Clinton Nearshore Marine Biounit
2017 Aquatic Ecosystem Condition Report
On the map, zoom in and click on the dots to view underwater video at each site
- Seagrass cover along the deeper northern margins of the Adelaide coast has declined.
- Seagrass cover has increased at a number of southern sites e.g. Somerton Park and Brighton.
- Reef condition has generally declined with reductions in canopy algae and increases in turfing algae.
About the biounit
The Clinton biounit covers the waters between 2 and 15 m deep from Ardrossan to Marino Rocks, but excludes the Adelaide Metropolitan biounit.
Clinton, particularly the head of the gulf, is sheltered from large waves experienced further south in the gulf, but the wave energy increases towards the southern section. The biounit is dominated by extensive seagrass meadows and supports the most extensive mangrove and tidal flats within the gulf. Clinton also has large areas of shallow, warm waters which have reduced flushing. This is likely to result in favourable conditions for algal grow that could increase the biological effects of excess nutrients.
Clinton occupies the northern reaches of Gulf St Vincent with substantial adjacent agricultural land. The southern portion of Clinton has been heavily urbanised. There are a number of small coastal towns that border Clinton; the largest being Ardrossan which bridges the Clinton and Orontes biounits. Port Wakefield is the next largest town and both of these centres treat sewage through a community wastewater management systems (although they do not discharge to the environment). Other small coastal towns including Port Clinton, Port Parham and Thompson Beach all use onsite wastewater treatment (septic) systems. Septic tanks can introduce nutrients into the shallow groundwater, which are likely to flow towards the marine environment where it can contribute to the nutrient load in nearshore marine waters. Clinton is also likely to receive significant nutrient loads from the Bolivar wastewater treatment plant which has been shown to flow to the north from Chapman creek into the Clinton biounit. It is also possible that pollutants will transport into Clinton from the adjacent the Adelaide Metro biounit.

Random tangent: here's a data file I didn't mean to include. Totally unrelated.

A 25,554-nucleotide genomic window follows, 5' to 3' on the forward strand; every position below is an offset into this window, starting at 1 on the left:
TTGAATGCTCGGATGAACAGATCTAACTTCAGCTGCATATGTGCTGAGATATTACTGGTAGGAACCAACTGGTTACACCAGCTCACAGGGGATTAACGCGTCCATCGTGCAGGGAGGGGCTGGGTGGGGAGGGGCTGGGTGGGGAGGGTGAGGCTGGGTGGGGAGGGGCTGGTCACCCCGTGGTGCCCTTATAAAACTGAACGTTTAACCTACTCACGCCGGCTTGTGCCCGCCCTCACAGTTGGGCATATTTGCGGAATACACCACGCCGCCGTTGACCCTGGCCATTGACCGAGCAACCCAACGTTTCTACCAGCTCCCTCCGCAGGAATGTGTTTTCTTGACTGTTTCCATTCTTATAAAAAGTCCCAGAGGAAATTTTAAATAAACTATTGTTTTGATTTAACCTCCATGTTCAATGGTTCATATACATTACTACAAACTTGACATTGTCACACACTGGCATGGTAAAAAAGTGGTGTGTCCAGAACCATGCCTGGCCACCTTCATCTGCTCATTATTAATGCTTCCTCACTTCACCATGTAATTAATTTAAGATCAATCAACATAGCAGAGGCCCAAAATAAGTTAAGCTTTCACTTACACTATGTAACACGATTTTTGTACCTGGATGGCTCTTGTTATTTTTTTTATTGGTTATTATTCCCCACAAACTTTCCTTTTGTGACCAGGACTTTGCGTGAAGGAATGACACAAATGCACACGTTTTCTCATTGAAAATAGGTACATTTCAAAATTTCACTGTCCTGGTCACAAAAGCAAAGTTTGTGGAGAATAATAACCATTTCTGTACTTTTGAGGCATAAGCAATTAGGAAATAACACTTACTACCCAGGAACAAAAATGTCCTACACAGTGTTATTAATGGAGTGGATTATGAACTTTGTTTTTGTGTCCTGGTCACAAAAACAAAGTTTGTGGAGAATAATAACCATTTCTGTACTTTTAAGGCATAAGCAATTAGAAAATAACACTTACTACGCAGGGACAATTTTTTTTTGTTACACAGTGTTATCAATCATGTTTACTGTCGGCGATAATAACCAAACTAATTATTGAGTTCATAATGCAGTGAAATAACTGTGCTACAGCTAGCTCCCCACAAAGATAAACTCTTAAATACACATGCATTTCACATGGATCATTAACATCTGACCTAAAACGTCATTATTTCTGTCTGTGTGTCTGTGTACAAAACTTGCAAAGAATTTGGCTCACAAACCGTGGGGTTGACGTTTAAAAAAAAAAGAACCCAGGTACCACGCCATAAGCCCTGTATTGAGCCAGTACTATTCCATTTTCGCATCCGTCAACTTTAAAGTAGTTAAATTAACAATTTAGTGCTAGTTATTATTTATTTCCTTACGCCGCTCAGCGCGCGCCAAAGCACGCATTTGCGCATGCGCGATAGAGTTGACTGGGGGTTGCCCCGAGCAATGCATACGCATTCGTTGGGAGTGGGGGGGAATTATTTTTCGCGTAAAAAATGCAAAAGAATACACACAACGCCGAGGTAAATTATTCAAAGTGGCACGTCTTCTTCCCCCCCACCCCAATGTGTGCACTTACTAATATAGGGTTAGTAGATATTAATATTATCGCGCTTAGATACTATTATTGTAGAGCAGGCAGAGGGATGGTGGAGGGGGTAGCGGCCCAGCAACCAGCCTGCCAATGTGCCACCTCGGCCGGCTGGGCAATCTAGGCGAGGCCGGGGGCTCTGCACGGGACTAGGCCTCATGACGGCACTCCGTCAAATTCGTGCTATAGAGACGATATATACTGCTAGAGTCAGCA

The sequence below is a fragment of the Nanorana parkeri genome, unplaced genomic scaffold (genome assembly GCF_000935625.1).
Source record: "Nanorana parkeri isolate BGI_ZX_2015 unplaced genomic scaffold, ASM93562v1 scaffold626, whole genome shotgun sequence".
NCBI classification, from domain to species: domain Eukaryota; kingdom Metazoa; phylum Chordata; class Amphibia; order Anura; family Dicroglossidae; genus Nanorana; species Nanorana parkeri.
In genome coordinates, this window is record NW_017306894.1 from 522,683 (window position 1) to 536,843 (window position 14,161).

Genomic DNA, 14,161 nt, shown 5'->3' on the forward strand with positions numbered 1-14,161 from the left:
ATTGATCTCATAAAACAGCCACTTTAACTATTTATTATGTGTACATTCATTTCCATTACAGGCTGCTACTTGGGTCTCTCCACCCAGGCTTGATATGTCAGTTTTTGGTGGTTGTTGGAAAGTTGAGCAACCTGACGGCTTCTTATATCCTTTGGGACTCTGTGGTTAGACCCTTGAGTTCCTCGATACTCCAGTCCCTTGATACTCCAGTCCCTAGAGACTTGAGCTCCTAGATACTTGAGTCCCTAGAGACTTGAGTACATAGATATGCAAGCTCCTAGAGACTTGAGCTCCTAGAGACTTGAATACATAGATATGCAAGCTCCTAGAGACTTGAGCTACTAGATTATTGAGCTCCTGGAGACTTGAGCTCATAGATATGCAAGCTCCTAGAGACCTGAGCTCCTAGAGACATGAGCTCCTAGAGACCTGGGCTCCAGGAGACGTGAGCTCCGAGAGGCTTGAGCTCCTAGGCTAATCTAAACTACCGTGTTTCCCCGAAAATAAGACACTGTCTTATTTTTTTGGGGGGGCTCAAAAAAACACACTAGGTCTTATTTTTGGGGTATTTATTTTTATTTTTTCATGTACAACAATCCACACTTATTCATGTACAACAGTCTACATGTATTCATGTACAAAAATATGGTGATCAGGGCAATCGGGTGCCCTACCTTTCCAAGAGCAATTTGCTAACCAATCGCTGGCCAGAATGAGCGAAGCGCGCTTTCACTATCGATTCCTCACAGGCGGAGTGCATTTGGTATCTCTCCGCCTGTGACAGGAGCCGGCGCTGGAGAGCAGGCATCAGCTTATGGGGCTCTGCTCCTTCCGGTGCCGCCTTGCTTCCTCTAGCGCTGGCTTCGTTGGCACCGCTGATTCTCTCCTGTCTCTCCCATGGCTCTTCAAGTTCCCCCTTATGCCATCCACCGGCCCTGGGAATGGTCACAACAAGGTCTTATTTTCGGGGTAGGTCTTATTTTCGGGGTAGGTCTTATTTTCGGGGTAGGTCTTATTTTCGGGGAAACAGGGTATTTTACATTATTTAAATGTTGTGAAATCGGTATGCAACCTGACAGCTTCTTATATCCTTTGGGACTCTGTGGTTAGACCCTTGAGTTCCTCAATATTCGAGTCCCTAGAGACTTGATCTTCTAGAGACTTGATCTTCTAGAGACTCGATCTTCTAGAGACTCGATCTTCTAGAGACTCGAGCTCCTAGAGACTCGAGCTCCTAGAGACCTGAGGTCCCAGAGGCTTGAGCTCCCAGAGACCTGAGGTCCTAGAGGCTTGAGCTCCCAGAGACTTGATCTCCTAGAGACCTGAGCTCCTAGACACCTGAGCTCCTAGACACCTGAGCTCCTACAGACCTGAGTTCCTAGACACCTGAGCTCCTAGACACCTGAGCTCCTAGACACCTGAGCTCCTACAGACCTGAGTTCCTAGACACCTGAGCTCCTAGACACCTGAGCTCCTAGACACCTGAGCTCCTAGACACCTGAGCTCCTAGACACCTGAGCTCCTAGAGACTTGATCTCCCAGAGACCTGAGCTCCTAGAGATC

The Clinton biounit was rated as Good during 2017. While there have been some improvements in condition at in Clinton, others have shown a decline.
In the north of the gulf, most sites had extensive seagrass meadows that showed only small changes in seagrass condition, likely due to natural variability. Towards the metropolitan region, results were largely consistent with the Adelaide metropolitan biounit with sites to the north of the Torrens River showing declines in condition since 2011. One site, Black Pole outer has encouragingly experienced a substantial increase in condition compared to 2011. That result is mirrored at a number of sites south of Glenelg which are showing an increase in seagrass cover.
Water chemistry results show that these same areas showing seagrass decline were also more turbid than sites further south. This suggests that turbidity may be limiting recovery of seagrass. Turbid waters restrict light getting to seagrass leaves and also affects the aesthetic value of swimmers, making it unattractive to swimmers.
A total of 24 sites were monitored in 2017; 92% of the sites were covered in seagrass, 8% was unvegetated sand and reef accounted for less than 1% of the sites.
The average condition of the Clinton biounit for 2017 was 60 out of 100. Clinton is a large biounit that spans from the top of the gulf, and covers the waters adjacent to the most urbanised portion of the coast. As such, the condition was variable between sites with some sites showing dense, continuous seagrass meadows, while others had sparse and patchy seagrass.
In general, the sites in north of Clinton were largely dense Posidonia sp. seagrass that showed only small changes in cover, likely reflecting natural variability. A number of sites to the south of the Torrens outlet around Somerton (inside and outside) and to a lesser extent Brighton showed increases in seagrass cover, from moderate to dense. Similarly, Black Pole outer also showed a substantial increase in seagrass cover and sites around Outer harbor are showing signs of recovery with increases in cover of the colonising species Halophila sp.